Well, the first part I agree with; the second part?  Not quite so much.  There is a valid distinction to be drawn between the believing community and the non-believing community, and one cannot expect the former to speak always and only in the vocabulary and understanding of the latter, else there is no distinction between them, and all believe dissolves.  This is not a new problem; it is as old as scriptures themselves.  The Hebrews are better than anyone at questioning God's presence or even God's actions in the world.  "Oh, that you would come down as in days of old!," the prophet rages, demanding a sign for an unbelieving age, the age that saw the Babylonian Exile, an exile credited to Hebraic apostasy.  How much of that exile was attributed to God's anger, and how much to Israel's actions?  A close reading of the prophets leads me to believe it is the latter, rather than the former, especially if you take account of the visions of Ezekiel or the warnings of Jeremiah or Amos, of even Habakkuk.  Even Israel was inclined to attribute to God what it wanted God to be responsible for, and to attribute to themselves (especially in the time of Solomon) the wisdom of human efforts.  And Israel was created as a believing community.  In the present day, with the church a part of social order but almost not even a pillar anymore (admittedly past Bultmann's day, but have things changed so much since Eliot wrote the Choruses for the Rock even earlier?), it's only an issue for fundamentalists, it seems to me.  Still, Bultmann is just laying the groundwork for an argument; it's unfair to pick at a sentence here or there along the way.

Bultmann's point, as he says almost immediately, is that: "modern man [sic] acknowledges as reality only such phenomena or events as are comprehensible within the framework of the rational order of the universe.  He [sic] does not acknowledge miracles because they do not fit into this lawful order."  There is a very valid point being made here.  I have encountered more than a few Christians who use such disparities between the Biblical text and their own experience to excuse religious practice in their daily lives as something no longer required, just as we no longer need to believe the sun moves around the earth, or that there is a "seventh heaven" because the planets are all held in place by crystalline spheres (creating the "levels" of heaven).  It's a lazy dodge for people who would find a dodge anyway, so eliminating it won't make them better Christians or more moral persons.  But it is far too easy to dismiss much of scripture, even by believers, as having no real bearing on modern life because it is so foreign to our experiences.  Finding the connections between the story of the Assumption in Luke, or even the healings in they synoptics, and modern life can be a very valuable undertaking; and it has to start with understanding how we think now, and how they thought then, and what differences are minor, and what differences aren't.  To dismiss scripture as a product of a "Bronze Age" people, is to dismiss our connection to the rest of humanity on the planet now, or that ever preceded us.  It's a stupid rejection; but we can't just connect with them without a major effort at understanding them, either.  You wouldn't treat your grandparents that way, after all, simply because they don't understand how to send text messages.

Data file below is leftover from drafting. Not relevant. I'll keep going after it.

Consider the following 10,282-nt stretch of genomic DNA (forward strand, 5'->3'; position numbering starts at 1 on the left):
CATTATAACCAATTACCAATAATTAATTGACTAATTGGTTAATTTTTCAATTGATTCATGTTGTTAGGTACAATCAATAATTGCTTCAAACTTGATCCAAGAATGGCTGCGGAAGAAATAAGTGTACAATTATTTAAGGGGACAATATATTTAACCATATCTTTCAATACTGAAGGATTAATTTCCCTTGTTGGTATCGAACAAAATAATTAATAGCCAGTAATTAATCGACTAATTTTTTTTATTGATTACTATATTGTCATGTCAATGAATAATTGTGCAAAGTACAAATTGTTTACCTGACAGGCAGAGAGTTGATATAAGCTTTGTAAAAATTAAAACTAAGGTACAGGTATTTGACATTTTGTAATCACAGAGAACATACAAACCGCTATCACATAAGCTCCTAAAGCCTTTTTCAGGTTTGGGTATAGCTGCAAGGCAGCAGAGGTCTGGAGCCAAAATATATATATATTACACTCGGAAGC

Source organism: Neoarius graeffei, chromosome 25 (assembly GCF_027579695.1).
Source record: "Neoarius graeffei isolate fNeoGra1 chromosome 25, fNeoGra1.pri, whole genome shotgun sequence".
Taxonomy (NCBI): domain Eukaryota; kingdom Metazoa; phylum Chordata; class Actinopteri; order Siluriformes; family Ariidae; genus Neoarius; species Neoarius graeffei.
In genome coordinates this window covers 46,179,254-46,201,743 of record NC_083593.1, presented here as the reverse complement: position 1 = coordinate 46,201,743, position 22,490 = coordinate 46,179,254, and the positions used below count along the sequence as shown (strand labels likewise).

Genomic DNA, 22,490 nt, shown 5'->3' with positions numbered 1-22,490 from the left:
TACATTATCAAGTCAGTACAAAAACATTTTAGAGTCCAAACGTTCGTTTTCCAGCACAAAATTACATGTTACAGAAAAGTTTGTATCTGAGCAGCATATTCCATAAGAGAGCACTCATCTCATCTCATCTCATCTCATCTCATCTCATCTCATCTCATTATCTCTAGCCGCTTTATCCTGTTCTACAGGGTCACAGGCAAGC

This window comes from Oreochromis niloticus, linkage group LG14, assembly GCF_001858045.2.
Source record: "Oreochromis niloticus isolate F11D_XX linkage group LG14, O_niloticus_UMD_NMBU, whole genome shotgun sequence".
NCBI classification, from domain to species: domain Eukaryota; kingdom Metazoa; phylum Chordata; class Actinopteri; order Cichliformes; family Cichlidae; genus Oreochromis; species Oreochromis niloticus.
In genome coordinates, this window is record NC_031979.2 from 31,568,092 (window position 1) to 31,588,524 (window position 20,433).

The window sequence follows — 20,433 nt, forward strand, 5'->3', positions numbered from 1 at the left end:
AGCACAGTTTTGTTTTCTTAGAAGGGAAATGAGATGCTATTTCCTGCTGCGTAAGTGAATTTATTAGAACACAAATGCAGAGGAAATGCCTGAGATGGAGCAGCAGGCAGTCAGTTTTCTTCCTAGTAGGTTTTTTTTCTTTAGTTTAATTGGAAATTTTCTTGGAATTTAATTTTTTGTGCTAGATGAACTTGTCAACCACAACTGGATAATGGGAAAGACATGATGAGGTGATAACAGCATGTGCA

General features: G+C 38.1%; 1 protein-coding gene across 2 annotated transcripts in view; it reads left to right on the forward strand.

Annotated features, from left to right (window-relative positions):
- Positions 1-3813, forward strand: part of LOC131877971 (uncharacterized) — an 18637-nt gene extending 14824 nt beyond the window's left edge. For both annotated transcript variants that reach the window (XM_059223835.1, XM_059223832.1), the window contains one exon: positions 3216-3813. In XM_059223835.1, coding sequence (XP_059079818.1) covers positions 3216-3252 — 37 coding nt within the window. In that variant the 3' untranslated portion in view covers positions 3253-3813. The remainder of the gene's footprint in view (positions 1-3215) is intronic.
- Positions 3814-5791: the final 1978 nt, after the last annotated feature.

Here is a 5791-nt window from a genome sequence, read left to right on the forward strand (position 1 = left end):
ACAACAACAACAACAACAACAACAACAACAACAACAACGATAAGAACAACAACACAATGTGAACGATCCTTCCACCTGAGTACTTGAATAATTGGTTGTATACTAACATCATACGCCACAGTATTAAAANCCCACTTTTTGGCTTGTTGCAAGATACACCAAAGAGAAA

Interestingly, Bultmann slides rather easily into a preacherly mode, sounding a bit more like Kierkegaard than even Kierkegaard meant to sound:

Thus modern man is in danger of forgetting two things:  first, that his plans and undertakings should be guided not by his own desires for happiness and security, usefulness and profit, but rather by obedient response to the challenge of goodness, truth and love, by obedience to the commandment of God which man forgets in his selfishness and presumption; and, secondly, that it is an illusion to suppose that real security can be gained by men [sic] organizing their own personal and community life. p. 39.